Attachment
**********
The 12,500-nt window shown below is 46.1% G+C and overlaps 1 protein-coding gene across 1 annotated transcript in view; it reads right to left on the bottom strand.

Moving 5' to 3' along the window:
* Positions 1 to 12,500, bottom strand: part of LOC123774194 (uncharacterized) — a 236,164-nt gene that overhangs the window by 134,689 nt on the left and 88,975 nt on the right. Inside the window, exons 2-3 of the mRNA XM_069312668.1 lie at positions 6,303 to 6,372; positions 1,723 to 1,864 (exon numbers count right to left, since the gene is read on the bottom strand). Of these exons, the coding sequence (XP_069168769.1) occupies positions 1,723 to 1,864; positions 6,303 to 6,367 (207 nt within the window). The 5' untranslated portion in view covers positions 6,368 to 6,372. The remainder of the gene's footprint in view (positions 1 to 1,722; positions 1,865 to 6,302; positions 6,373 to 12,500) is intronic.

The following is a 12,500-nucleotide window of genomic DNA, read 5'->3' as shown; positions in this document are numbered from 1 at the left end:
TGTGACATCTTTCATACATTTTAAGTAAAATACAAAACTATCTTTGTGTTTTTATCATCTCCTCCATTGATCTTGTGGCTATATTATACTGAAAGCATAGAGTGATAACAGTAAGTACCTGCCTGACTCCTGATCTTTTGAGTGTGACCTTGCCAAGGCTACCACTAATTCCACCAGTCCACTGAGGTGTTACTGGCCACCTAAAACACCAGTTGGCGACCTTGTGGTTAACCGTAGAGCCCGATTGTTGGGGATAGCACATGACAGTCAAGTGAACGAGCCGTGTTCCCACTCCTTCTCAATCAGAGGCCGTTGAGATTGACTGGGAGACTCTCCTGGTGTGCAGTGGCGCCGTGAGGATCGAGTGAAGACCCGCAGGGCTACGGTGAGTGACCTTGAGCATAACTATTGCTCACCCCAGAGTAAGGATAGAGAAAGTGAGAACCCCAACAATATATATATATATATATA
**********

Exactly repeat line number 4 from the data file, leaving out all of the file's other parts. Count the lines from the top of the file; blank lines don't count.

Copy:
The following is a 12,500-nucleotide window of genomic DNA, read 5'->3' as shown; positions in this document are numbered from 1 at the left end: